In a world with imperfect markets, a number of factors other than the relative current prices of goods and services can affect exchange rates. In particular, the supply and demand for currencies for investment for future consumption may have an important effect on the exchange rates between currencies. The relative demand for currencies from investors will be affected by the relative interest rates that can be earned on invested funds in different countries. In addition, investors’ supply and demand for currencies will also be a function of the future expected purchasing power of the currencies, which in turn may depend on future inflationary expectations as well as on the current buying power of the currencies in the international markets. The general psychological outlook of investors may also affect their investment decisions and exchange rates (Bergstrand, 1983).


The prior section indicated that exchange rates between currencies in two countries could be hypothesized to be a function of relative prices, relative interest rates, and relative inflationary expectations in the two countries. To test the effect of each of these factors on exchange rates, a log-linear model can be specified. A log-linear form is appropriate because it permits the interrelationship between the independent variables to have a multiplicative effect (Murphy, 1992). For instance, investors’ demand for currencies is an interrelated function of current purchasing power, future inflation, and interest rates.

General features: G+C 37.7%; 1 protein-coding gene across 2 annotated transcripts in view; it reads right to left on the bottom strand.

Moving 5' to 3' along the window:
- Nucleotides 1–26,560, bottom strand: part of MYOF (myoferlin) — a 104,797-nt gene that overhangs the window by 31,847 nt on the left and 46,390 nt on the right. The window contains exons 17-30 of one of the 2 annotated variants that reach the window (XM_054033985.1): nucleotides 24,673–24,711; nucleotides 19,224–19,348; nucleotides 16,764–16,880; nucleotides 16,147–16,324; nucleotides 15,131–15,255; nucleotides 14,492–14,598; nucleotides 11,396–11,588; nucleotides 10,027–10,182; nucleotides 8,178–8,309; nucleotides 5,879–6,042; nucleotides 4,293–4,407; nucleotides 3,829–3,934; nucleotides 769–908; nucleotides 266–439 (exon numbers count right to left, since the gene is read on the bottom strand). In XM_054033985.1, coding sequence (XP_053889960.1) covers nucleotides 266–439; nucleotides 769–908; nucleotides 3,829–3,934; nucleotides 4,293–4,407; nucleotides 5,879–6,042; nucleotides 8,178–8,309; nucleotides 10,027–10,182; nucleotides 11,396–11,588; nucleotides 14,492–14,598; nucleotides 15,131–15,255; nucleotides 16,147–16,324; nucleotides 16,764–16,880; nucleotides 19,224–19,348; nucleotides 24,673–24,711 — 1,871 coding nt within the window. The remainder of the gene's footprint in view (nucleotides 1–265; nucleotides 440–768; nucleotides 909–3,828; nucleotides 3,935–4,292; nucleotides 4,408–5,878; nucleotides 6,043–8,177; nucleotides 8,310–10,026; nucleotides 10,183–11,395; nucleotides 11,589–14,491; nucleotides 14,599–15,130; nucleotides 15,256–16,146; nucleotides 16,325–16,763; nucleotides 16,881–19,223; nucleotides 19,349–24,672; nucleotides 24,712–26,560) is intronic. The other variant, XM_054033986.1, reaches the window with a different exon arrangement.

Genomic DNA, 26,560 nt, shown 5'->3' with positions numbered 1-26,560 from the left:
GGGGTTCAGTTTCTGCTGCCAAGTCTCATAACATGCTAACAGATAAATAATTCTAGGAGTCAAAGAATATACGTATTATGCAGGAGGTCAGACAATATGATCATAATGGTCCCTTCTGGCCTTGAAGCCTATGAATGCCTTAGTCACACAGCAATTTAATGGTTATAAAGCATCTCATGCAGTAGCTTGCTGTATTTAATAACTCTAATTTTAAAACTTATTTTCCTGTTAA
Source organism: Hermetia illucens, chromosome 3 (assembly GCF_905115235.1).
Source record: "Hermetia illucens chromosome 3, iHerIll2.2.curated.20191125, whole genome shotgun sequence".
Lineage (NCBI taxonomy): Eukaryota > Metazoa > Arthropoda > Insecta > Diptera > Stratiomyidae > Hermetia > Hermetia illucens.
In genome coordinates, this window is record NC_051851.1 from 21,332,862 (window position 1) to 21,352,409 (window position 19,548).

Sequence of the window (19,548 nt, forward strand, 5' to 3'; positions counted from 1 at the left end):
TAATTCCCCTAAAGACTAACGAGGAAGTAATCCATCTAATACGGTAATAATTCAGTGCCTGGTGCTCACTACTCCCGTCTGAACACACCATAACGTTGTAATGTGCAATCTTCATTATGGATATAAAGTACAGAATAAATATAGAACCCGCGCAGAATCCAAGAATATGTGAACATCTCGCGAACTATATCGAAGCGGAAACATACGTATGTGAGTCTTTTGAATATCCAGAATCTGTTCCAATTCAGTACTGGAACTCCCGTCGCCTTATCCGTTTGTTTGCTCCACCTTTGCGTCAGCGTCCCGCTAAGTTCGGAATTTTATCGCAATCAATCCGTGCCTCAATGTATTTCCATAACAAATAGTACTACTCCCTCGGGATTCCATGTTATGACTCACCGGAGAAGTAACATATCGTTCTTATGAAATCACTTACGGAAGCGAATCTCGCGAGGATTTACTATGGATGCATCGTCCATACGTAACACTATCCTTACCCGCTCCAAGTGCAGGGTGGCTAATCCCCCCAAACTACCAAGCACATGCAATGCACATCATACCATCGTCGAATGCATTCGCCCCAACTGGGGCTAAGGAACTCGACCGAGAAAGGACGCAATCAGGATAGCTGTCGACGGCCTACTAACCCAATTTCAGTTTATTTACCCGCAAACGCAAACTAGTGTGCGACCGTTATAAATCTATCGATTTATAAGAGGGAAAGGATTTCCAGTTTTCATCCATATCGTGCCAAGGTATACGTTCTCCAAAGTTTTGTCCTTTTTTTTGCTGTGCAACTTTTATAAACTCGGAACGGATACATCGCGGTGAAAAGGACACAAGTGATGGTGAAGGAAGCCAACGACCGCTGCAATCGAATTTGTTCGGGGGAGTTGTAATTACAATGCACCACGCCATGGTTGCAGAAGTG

The dependent variable may be specified to be the log of the DM/$ exchange rate at the end of each month. The independent variables may be specified to be the U.S. balance of trade, the German balance of trade, the log of relative short-term interest rates in the two countries (i.e., the log of the short-term interest rate in the U.S. divided by the short-term interest rate in Germamy), the log of relative long-term interest rates, a separate variable for measuring the change in each interest rate in each country from the previous month (for a total of 4 separate variables), the log of the forward interest rate in the U.S., the log of the forward interest rate in Germany, the 1-month change in the forward interest rate in the U.S., the 1-month change in the forward interest rate in Germany, the log of the relative industrial production indexes in the two countries, the log of the relative share price indexes in the two countries, the log of the forecasted wholesale price index in the U.S. divided by the forecasted wholesale price index in Germany, and the actual deviation from expectations in this log ratio of forecasted wholesale prices (i.e., the difference between the forecasted log ratio and the actual log ratio). All data are obtained over the time interval May 1963 through June 1994 from the IMF’s International Financial Statistics (with the index data being adjusted for periodic resettings of the index values to 100).